URL Removal:

The Search engine URL Removal tool can be used to remove the already indexed URL from the search engine(also from cache) if something indexed that shouldn't be indexing e.g non-prod URL.

The Removals tool enables you to temporarily block pages from Google Search results on sites that you own. When a page’s URL is requested for removal, the request is temporary and persists for at least 90 days, meanwhile, anyone of the approach discussed above should be enabled to block the search engines completely from crawling and re-indexing the pages again.

Either specific URL, specific section, or the complete site can be removed from the indexing(the site property should be owner can only perform this activity), for google, this can be performed through google search console

Image for post

The authentication and IP restriction will be the most promising approach to keep non-production URLs safer from search engines, in case these two approaches do not work for your case try enabling Robots Meta Tag HTTP header (use robots metatag if required) from webserver for non-prod domains along with robots.txt blocking the crawling.



Tuesday, July 28, 2020

Trunk Based Development and Feature Flags for Continuous Delivery

Trunk Based Development is a branching model in which developers create short-lived feature branches and merge back into the “trunk” branch, often called as the master branch.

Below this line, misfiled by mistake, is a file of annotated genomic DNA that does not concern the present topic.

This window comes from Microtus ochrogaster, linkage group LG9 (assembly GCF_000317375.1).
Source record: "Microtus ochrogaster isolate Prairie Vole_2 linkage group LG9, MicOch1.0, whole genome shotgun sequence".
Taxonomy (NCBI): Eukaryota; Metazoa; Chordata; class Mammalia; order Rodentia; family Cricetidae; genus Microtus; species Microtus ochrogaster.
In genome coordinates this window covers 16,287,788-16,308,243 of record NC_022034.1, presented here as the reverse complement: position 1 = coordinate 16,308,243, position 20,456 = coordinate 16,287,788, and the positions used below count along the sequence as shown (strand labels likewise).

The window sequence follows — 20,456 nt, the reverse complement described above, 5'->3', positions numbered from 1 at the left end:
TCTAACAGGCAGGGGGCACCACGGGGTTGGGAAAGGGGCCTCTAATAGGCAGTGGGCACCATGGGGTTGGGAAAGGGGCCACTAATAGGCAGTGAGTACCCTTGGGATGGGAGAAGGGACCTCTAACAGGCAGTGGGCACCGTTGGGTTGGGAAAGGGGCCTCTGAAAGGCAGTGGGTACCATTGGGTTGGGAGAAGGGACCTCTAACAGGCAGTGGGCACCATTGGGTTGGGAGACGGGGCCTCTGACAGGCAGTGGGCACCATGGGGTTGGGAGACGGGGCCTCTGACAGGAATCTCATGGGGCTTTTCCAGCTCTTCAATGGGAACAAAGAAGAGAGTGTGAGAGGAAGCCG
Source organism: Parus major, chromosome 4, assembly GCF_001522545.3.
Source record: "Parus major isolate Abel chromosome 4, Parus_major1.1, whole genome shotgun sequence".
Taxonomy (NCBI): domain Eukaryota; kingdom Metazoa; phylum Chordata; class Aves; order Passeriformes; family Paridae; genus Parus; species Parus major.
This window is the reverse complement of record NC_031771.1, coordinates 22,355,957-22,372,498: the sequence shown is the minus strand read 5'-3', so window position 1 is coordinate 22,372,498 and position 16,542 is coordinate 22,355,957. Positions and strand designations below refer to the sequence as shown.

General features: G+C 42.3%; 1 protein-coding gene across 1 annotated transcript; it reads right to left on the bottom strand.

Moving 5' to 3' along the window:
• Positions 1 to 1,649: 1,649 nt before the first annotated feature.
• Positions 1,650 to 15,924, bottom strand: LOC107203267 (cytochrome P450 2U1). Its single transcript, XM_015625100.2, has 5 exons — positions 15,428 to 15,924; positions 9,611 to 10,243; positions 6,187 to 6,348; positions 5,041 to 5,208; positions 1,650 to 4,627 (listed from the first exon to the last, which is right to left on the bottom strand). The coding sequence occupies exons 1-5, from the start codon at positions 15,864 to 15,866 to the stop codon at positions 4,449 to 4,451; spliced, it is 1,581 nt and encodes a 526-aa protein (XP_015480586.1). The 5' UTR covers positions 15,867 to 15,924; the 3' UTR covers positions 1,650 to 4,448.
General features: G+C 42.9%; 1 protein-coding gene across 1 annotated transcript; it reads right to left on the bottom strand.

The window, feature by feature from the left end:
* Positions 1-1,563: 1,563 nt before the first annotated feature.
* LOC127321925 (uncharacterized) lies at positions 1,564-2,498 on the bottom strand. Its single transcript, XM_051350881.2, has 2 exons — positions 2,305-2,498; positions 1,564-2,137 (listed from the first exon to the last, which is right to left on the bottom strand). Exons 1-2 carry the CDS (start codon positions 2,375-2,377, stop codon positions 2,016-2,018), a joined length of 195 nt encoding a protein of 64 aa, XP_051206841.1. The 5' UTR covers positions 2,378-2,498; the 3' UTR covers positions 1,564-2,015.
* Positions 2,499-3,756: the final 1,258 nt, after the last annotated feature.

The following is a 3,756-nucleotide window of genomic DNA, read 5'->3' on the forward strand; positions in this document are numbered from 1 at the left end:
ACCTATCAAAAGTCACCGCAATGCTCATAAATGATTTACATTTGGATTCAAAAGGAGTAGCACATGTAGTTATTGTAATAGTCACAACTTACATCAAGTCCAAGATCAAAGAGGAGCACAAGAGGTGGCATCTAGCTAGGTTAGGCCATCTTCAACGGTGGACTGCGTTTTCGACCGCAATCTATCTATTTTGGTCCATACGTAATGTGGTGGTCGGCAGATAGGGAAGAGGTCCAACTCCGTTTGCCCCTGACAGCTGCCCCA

The guiding principals of Trunk Based Development

  • There is one “trunk” branch where developers merge their changes.
  • Developers should merge small changes as often as they can.
  • Merges must be reviewed, tested, and must not destroy the “trunk”.
  • All code in “trunk” must be release ready at all times.
  • Feature branches must be short-lived.
  • Keep your commit messages as concise as possible

Comparing Trunk Based Development to GitFlow

trunk-based-development

The Trunk Based Branching Model

The below model can be used for scaled teams, the development is done with short-lived feature branches, the changes are often merged to the “trunk”. For small teams, the developers can directly merge the changes to the “trunk” in small chunks.

trunk-based-development